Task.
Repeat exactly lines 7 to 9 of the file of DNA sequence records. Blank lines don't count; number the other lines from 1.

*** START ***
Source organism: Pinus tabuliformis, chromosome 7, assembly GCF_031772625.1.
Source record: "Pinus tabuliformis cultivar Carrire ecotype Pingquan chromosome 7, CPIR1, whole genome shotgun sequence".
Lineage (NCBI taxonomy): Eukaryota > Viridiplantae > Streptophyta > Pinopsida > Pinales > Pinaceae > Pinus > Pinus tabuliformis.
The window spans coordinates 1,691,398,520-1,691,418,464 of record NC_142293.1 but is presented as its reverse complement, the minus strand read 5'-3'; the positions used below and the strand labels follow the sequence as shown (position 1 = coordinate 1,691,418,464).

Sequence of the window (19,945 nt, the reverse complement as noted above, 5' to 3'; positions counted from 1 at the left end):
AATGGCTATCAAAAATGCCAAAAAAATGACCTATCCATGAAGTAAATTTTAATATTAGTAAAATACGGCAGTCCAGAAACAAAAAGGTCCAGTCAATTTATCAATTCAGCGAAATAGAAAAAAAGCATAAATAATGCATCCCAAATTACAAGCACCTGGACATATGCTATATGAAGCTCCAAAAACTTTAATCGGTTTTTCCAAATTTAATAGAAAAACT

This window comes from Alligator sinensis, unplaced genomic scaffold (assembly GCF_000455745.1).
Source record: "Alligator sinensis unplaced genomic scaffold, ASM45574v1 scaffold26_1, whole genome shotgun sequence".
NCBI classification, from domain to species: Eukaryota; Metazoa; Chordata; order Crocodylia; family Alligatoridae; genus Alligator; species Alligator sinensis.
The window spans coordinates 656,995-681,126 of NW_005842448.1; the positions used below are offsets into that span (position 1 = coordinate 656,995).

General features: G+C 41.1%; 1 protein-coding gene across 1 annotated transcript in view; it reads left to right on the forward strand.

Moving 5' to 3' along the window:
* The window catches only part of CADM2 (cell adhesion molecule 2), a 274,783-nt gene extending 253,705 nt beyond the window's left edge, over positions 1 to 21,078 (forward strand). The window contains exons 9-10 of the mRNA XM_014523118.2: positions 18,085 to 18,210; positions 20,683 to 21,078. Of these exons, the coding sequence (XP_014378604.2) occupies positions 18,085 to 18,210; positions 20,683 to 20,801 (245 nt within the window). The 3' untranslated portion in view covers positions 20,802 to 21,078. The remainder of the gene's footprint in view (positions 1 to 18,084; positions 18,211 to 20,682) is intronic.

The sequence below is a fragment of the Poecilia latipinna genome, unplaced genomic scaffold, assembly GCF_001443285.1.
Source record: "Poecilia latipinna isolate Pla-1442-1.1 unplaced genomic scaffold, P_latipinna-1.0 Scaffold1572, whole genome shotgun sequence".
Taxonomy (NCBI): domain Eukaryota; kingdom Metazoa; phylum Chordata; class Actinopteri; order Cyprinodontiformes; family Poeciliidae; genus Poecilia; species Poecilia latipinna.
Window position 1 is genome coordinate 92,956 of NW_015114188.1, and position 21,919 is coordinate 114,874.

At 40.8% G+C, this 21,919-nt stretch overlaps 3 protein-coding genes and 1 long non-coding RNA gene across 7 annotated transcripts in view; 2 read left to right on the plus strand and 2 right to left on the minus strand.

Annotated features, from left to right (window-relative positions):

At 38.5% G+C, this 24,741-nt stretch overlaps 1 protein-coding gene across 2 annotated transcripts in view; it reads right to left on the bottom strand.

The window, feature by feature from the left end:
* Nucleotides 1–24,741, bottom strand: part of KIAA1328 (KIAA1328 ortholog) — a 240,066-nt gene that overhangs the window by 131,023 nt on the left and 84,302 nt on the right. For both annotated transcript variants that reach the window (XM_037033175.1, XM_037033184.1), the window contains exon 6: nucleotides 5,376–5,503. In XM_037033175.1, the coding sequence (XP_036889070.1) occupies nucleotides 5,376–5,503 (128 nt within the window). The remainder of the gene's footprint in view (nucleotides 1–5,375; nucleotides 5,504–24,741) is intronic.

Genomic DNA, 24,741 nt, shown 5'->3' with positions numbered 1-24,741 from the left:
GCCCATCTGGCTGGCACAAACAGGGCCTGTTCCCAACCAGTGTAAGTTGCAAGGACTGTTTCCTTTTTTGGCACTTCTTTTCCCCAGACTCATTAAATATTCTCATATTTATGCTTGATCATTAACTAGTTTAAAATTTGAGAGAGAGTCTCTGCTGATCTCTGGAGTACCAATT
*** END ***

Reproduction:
This window comes from Alligator sinensis, unplaced genomic scaffold (assembly GCF_000455745.1).
Source record: "Alligator sinensis unplaced genomic scaffold, ASM45574v1 scaffold26_1, whole genome shotgun sequence".
NCBI classification, from domain to species: Eukaryota; Metazoa; Chordata; order Crocodylia; family Alligatoridae; genus Alligator; species Alligator sinensis.